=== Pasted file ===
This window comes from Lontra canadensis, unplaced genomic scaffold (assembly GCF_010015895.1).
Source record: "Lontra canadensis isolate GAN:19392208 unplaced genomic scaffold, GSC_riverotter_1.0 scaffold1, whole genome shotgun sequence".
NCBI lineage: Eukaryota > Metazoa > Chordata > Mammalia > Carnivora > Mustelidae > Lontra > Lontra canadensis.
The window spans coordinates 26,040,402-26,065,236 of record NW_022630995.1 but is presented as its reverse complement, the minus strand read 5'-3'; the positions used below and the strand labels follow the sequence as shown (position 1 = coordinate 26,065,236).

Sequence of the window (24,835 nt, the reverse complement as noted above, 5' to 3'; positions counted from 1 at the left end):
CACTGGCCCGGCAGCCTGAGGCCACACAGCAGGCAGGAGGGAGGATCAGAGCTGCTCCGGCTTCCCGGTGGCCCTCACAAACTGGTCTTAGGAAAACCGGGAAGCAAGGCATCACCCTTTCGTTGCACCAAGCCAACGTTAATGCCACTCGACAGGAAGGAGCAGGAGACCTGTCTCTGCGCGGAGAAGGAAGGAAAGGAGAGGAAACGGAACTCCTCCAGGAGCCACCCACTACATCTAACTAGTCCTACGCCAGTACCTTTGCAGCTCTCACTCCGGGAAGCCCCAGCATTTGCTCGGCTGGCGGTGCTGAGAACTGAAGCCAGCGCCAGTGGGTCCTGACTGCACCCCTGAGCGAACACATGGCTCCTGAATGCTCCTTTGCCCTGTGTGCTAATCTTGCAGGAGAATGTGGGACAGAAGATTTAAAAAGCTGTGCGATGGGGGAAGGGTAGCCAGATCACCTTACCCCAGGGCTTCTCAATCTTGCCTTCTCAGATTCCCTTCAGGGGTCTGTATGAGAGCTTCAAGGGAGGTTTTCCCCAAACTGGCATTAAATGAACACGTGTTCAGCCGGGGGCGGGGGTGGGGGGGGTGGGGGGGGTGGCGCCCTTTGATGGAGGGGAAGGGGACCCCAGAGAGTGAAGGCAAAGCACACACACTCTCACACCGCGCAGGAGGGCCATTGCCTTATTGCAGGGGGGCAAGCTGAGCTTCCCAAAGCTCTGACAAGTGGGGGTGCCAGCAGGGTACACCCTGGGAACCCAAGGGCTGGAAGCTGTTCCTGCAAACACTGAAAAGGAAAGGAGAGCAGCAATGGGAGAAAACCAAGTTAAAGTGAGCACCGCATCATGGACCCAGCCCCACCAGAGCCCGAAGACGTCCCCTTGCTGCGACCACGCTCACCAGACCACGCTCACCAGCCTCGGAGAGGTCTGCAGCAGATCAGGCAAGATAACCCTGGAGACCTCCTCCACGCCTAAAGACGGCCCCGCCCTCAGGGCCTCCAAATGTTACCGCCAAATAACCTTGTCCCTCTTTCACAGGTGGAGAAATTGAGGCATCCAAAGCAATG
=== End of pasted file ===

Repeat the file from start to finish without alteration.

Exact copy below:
This window comes from Lontra canadensis, unplaced genomic scaffold (assembly GCF_010015895.1).
Source record: "Lontra canadensis isolate GAN:19392208 unplaced genomic scaffold, GSC_riverotter_1.0 scaffold1, whole genome shotgun sequence".
NCBI lineage: Eukaryota > Metazoa > Chordata > Mammalia > Carnivora > Mustelidae > Lontra > Lontra canadensis.
The window spans coordinates 26,040,402-26,065,236 of record NW_022630995.1 but is presented as its reverse complement, the minus strand read 5'-3'; the positions used below and the strand labels follow the sequence as shown (position 1 = coordinate 26,065,236).

Sequence of the window (24,835 nt, the reverse complement as noted above, 5' to 3'; positions counted from 1 at the left end):
CACTGGCCCGGCAGCCTGAGGCCACACAGCAGGCAGGAGGGAGGATCAGAGCTGCTCCGGCTTCCCGGTGGCCCTCACAAACTGGTCTTAGGAAAACCGGGAAGCAAGGCATCACCCTTTCGTTGCACCAAGCCAACGTTAATGCCACTCGACAGGAAGGAGCAGGAGACCTGTCTCTGCGCGGAGAAGGAAGGAAAGGAGAGGAAACGGAACTCCTCCAGGAGCCACCCACTACATCTAACTAGTCCTACGCCAGTACCTTTGCAGCTCTCACTCCGGGAAGCCCCAGCATTTGCTCGGCTGGCGGTGCTGAGAACTGAAGCCAGCGCCAGTGGGTCCTGACTGCACCCCTGAGCGAACACATGGCTCCTGAATGCTCCTTTGCCCTGTGTGCTAATCTTGCAGGAGAATGTGGGACAGAAGATTTAAAAAGCTGTGCGATGGGGGAAGGGTAGCCAGATCACCTTACCCCAGGGCTTCTCAATCTTGCCTTCTCAGATTCCCTTCAGGGGTCTGTATGAGAGCTTCAAGGGAGGTTTTCCCCAAACTGGCATTAAATGAACACGTGTTCAGCCGGGGGCGGGGGTGGGGGGGGTGGGGGGGGTGGCGCCCTTTGATGGAGGGGAAGGGGACCCCAGAGAGTGAAGGCAAAGCACACACACTCTCACACCGCGCAGGAGGGCCATTGCCTTATTGCAGGGGGGCAAGCTGAGCTTCCCAAAGCTCTGACAAGTGGGGGTGCCAGCAGGGTACACCCTGGGAACCCAAGGGCTGGAAGCTGTTCCTGCAAACACTGAAAAGGAAAGGAGAGCAGCAATGGGAGAAAACCAAGTTAAAGTGAGCACCGCATCATGGACCCAGCCCCACCAGAGCCCGAAGACGTCCCCTTGCTGCGACCACGCTCACCAGACCACGCTCACCAGCCTCGGAGAGGTCTGCAGCAGATCAGGCAAGATAACCCTGGAGACCTCCTCCACGCCTAAAGACGGCCCCGCCCTCAGGGCCTCCAAATGTTACCGCCAAATAACCTTGTCCCTCTTTCACAGGTGGAGAAATTGAGGCATCCAAAGCAATG